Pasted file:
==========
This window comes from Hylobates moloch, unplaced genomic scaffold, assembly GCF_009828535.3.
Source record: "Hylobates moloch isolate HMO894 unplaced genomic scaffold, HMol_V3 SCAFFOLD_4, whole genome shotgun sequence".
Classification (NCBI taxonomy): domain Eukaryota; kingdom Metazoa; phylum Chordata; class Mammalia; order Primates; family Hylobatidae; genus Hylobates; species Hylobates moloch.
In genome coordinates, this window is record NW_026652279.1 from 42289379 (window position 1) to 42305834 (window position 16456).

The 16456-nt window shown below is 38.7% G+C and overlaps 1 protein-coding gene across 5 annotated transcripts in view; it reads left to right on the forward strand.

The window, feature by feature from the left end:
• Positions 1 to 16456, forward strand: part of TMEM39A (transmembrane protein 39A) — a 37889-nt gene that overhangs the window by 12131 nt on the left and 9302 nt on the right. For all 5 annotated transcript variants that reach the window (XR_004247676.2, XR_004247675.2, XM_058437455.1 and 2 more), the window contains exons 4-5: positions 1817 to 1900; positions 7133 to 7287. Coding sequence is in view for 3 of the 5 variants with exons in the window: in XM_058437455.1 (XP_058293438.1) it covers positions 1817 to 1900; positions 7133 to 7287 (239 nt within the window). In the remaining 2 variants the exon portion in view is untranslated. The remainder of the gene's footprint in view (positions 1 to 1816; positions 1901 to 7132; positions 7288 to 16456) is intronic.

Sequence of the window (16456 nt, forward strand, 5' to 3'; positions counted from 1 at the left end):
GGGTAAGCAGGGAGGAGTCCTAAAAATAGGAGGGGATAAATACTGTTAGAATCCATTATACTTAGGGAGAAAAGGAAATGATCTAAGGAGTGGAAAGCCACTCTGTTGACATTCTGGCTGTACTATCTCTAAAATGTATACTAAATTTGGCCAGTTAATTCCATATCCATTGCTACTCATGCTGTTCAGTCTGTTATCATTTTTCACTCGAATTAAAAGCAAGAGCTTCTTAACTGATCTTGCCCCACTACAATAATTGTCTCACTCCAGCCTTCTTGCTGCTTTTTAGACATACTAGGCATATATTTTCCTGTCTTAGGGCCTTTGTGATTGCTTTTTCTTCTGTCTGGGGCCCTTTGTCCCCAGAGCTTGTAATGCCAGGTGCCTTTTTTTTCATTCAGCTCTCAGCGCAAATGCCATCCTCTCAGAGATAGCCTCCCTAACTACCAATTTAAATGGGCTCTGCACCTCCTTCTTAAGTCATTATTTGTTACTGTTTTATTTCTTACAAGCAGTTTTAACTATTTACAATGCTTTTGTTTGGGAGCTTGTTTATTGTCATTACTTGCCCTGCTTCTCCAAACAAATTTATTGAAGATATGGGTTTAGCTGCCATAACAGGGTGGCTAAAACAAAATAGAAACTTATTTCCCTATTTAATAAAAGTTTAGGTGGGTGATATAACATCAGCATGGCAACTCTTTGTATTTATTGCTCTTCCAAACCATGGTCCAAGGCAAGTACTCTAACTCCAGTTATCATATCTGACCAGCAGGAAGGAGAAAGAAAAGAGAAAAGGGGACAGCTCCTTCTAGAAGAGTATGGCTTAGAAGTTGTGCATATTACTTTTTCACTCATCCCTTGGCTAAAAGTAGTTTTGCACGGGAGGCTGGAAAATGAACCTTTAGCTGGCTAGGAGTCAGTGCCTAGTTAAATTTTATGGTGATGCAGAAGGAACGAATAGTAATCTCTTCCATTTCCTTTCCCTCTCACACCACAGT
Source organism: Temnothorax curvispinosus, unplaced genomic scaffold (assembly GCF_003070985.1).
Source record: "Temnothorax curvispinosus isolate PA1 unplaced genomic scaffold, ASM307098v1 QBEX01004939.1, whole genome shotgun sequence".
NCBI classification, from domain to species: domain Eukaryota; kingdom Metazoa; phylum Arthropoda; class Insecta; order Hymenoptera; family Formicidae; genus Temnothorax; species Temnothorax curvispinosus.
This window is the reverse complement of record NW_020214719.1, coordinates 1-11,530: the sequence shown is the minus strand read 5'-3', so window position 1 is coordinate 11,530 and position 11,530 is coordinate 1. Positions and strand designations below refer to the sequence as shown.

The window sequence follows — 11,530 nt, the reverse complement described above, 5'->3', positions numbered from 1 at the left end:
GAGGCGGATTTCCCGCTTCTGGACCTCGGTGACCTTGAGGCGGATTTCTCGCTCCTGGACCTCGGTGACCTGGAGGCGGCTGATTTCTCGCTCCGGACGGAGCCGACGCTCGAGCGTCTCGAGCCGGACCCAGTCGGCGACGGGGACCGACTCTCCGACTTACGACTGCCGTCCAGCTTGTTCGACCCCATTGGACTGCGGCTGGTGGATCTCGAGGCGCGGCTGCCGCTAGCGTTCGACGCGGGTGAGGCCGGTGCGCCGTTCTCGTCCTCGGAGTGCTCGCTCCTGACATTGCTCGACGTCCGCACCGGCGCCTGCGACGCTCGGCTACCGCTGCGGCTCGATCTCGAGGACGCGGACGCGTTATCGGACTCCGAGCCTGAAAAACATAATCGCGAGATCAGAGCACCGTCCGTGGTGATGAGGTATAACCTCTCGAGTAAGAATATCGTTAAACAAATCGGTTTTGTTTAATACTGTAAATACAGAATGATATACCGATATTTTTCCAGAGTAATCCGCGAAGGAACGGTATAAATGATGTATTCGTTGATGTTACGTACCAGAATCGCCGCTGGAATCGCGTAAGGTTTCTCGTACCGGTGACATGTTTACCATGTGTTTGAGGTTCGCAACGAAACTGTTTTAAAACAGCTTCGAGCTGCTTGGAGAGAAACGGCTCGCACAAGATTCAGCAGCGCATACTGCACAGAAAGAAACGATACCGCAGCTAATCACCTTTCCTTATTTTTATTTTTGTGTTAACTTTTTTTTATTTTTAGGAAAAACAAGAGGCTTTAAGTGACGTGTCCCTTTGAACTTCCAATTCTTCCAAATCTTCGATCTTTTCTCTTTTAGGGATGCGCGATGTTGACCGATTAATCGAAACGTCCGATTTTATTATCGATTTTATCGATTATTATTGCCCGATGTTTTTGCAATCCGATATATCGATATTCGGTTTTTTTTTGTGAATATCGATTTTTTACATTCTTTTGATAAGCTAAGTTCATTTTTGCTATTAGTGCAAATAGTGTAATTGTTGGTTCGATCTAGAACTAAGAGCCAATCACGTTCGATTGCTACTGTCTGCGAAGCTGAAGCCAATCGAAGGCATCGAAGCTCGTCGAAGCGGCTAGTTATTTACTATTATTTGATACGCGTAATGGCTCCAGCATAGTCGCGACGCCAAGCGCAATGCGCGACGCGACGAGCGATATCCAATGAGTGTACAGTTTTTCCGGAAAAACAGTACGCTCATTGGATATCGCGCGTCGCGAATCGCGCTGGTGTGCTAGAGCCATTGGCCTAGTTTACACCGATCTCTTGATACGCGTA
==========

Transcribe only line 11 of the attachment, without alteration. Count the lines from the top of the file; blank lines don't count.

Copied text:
Source record: "Temnothorax curvispinosus isolate PA1 unplaced genomic scaffold, ASM307098v1 QBEX01004939.1, whole genome shotgun sequence".